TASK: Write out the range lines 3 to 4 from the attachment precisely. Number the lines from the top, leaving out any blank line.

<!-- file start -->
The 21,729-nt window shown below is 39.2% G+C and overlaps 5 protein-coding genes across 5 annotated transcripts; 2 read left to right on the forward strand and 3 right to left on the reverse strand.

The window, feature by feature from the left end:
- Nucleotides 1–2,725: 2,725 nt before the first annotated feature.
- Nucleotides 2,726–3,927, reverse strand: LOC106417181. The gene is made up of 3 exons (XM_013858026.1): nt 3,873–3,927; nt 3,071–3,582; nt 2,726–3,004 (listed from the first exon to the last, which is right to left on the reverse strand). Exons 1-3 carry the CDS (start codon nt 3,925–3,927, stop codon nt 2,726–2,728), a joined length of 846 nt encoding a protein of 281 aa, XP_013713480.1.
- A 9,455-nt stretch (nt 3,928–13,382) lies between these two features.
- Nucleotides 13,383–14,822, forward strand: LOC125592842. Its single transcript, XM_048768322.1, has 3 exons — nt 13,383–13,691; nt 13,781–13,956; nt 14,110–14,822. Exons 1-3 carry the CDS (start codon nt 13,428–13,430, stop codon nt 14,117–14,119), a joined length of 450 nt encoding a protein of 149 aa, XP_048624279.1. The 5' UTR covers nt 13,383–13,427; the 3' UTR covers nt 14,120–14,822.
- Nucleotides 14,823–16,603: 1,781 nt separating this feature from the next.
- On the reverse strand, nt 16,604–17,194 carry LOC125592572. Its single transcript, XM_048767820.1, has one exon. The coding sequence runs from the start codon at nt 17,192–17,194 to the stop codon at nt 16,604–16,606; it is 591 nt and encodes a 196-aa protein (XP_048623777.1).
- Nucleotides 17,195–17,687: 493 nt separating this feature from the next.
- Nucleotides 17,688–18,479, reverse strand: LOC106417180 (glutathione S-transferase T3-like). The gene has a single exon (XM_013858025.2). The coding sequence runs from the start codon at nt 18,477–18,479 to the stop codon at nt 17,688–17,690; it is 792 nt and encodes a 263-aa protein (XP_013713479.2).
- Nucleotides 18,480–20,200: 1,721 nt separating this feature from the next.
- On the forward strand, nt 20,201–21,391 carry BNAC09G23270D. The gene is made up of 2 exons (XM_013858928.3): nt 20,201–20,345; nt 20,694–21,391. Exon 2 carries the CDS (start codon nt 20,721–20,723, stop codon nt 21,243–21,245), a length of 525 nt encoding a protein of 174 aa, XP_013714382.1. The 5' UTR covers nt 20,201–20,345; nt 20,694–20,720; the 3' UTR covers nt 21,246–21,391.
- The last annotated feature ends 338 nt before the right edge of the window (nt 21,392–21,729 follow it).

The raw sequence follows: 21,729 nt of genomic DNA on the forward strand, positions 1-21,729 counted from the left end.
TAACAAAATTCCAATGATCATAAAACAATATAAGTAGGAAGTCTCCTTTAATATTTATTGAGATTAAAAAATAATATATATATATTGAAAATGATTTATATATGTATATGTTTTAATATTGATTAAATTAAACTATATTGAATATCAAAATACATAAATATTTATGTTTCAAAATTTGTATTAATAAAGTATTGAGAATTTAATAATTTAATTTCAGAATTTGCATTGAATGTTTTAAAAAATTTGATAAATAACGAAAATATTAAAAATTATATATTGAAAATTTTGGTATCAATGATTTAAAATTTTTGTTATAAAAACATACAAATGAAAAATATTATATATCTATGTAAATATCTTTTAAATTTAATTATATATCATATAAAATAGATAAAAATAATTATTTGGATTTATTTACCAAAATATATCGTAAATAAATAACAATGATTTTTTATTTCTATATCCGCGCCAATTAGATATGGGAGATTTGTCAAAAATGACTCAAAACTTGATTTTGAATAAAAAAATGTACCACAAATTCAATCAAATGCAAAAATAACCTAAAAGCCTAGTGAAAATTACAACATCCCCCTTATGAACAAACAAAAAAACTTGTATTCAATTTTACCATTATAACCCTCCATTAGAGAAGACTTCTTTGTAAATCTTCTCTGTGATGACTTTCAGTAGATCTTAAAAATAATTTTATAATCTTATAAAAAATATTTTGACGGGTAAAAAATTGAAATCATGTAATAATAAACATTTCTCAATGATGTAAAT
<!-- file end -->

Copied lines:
- Nucleotides 1–2,725: 2,725 nt before the first annotated feature.
- Nucleotides 2,726–3,927, reverse strand: LOC106417181. The gene is made up of 3 exons (XM_013858026.1): nt 3,873–3,927; nt 3,071–3,582; nt 2,726–3,004 (listed from the first exon to the last, which is right to left on the reverse strand). Exons 1-3 carry the CDS (start codon nt 3,925–3,927, stop codon nt 2,726–2,728), a joined length of 846 nt encoding a protein of 281 aa, XP_013713480.1.